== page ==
If you're reading this, you're one step away from having the freedom that a driver's license brings. You've passed your learner's permit knowledge test and finished your behind-the-wheel hours. Now all you have left to do is take your driving test. Learn how California scores the test and how you can pass it easily.
How Is the California Driving Test Scored?
The California driving testproves you know how to safely operate a vehicle and can follow all traffic laws. The test takes place in two sections: the pre-drive safety check and the driving performance evaluation (DPE).
The Pre-Drive Safety Check
There are 17 different vehicle safety items your examiner can quiz you on, so know all of the parts of your vehicle and how they work.
Driver window — It must be fully functional.
Windshield — Gives an unobstructed view of the road.
Rear-view mirrors — The vehicle has to have two mirrors with at least one on the outside left.
Turn signals — They all must work.
Brake lights — Both sides must work.
Tires — The tread needs to be good.
Foot brake — There needs to be 1" of clearance between the floor and pedal when pushed.
Horn — Must be loud enough to hear from 200' away.
Emergency/Parking Brake — Needs to be functional.
Arm signals — Know how to use your arms to signal left and right turns, and slow and stop.
Windshield wipers — Know how to control them.
Defroster — Know how to turn it on.
Hazard lights — Know how to turn them on.
Headlights — Know how to use them.
Passenger door — Has to open and close completely.
Glove box — Has to stay closed.
Seat belts — Needs to have working seatbelts.
You will receive a mechanical failure if any item from 1-8 and 15-17 fails to work. If you don't know how to operate or locate four or more features between 9-14, you will receive an "unsatisfactory" failure.
The California Driving Performance Evaluation
Once you prove your vehicle is safe and you can use all of its features, it's time to start the DPE. There are seven different sections of the driving test that allow you to demonstrate your driving skills. The examiner uses their evaluation sheet to grade each part of the test. You cannot have more than 15 errors if you wish to pass your test.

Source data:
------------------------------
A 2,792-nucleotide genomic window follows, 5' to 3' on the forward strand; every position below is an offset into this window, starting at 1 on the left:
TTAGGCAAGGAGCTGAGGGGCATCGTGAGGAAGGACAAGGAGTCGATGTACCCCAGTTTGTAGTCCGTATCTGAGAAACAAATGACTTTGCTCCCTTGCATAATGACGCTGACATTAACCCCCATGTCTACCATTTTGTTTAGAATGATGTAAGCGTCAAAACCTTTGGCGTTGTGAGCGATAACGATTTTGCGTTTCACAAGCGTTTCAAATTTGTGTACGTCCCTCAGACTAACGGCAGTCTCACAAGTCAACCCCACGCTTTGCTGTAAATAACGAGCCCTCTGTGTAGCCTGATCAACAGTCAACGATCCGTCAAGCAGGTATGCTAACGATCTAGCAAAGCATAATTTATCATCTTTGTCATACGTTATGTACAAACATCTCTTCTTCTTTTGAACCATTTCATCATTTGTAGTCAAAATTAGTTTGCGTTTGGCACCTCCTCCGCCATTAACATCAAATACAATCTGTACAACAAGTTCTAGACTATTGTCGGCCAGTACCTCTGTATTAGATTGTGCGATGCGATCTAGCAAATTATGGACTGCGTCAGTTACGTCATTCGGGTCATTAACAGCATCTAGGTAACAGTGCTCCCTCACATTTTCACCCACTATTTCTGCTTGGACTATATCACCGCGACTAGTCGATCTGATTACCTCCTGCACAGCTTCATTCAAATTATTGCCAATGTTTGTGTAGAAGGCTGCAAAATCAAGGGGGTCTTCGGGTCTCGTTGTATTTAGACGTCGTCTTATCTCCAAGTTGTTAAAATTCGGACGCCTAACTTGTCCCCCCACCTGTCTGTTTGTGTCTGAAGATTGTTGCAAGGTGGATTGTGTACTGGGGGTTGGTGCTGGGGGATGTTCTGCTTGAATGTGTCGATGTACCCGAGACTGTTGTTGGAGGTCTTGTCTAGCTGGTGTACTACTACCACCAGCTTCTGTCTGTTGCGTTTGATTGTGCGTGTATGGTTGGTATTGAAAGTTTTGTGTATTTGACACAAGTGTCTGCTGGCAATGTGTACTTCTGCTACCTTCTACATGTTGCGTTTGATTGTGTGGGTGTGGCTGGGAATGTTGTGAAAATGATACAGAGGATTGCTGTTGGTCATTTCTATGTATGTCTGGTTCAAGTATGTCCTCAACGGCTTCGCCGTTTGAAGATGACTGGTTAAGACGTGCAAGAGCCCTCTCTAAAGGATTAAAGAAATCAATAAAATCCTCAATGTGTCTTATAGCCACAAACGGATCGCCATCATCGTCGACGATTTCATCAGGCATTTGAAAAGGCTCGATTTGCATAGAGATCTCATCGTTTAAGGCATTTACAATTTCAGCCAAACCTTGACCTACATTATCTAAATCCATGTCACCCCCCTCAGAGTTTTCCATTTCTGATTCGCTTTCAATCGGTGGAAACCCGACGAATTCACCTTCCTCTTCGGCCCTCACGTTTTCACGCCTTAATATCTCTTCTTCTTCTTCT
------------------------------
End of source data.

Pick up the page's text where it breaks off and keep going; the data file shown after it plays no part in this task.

This section shows your ability to drive through a parking lot.
You observe traffic in all directions.
You yield the right-of-way to vehicles, bicyclists, and pedestrians when necessary.
You drive through the parking lot at safe speeds.
Show your instructor that you can back up safely.
You observe traffic while entering and exiting the parking spot.
You look over your right shoulder while backing up.
You can back up in a straight line for three vehicle lengths while remaining within three feet of the curb.
You use your turn signals.
Know how to navigate all types of intersections.
You maintain an appropriate speed.
You turn your head to look toward other vehicles.
You yield the right-of-way when necessary for safety.
You stop and accelerate smoothly.
Prove that you can safely make different kinds of turns.
You use your turn signal at least 100' before turning.
You check your blind spots before turning.
You keep the vehicle inside the lane markings.
Business and Residential Driving
These are just two of the different types of areas you'll drive through.
You follow all posted speed limits.
You react to pedestrians and other traffic.
You maintain safe following distances.
Being able to safely change lanes is a key part of driving.
You signal and check your blind spots before changing lanes.
You maintain your speed while changing lanes.
You only move into a big enough gap in traffic.
Freeway driving can be intimidating to beginners, but you still have to show you can do it.
You merge at an appropriate speed and signal.
You don't tailgate.
You maintain a safe speed.
The Supplemental Driving Performance Evaluation (SDPE)
If you have a mental, physical, or visual condition, you need to take the SDPE on top of the DPE. It includes additional tasks to test your mental capacity to operate a vehicle safely. These include following multiple directions at once, being able to drive while the examiner talks to you, and making your way back to the DMV without instruction.
Common Reasons for Failing the California Driving Test
There are a few mistakes you can make during your driving test that your examiner will fail you for. Don't let any of the following happen if you want to pass:
Hitting an object.
Disobeying traffic signs.
Driving 10 MPH over or under the speed limit.
Failing to check your blind spots.
Performing a dangerous maneuver.
Pass Your California Driving Test with Ease
Now that you know what to expect on your California driving test, you shouldn't have any problem passing it. If you need an additional boost of confidence, try signing up for a driver's education course at DriversEd.com. Our fun and interactive lessons will teach you everything you need to know to pass your driving test.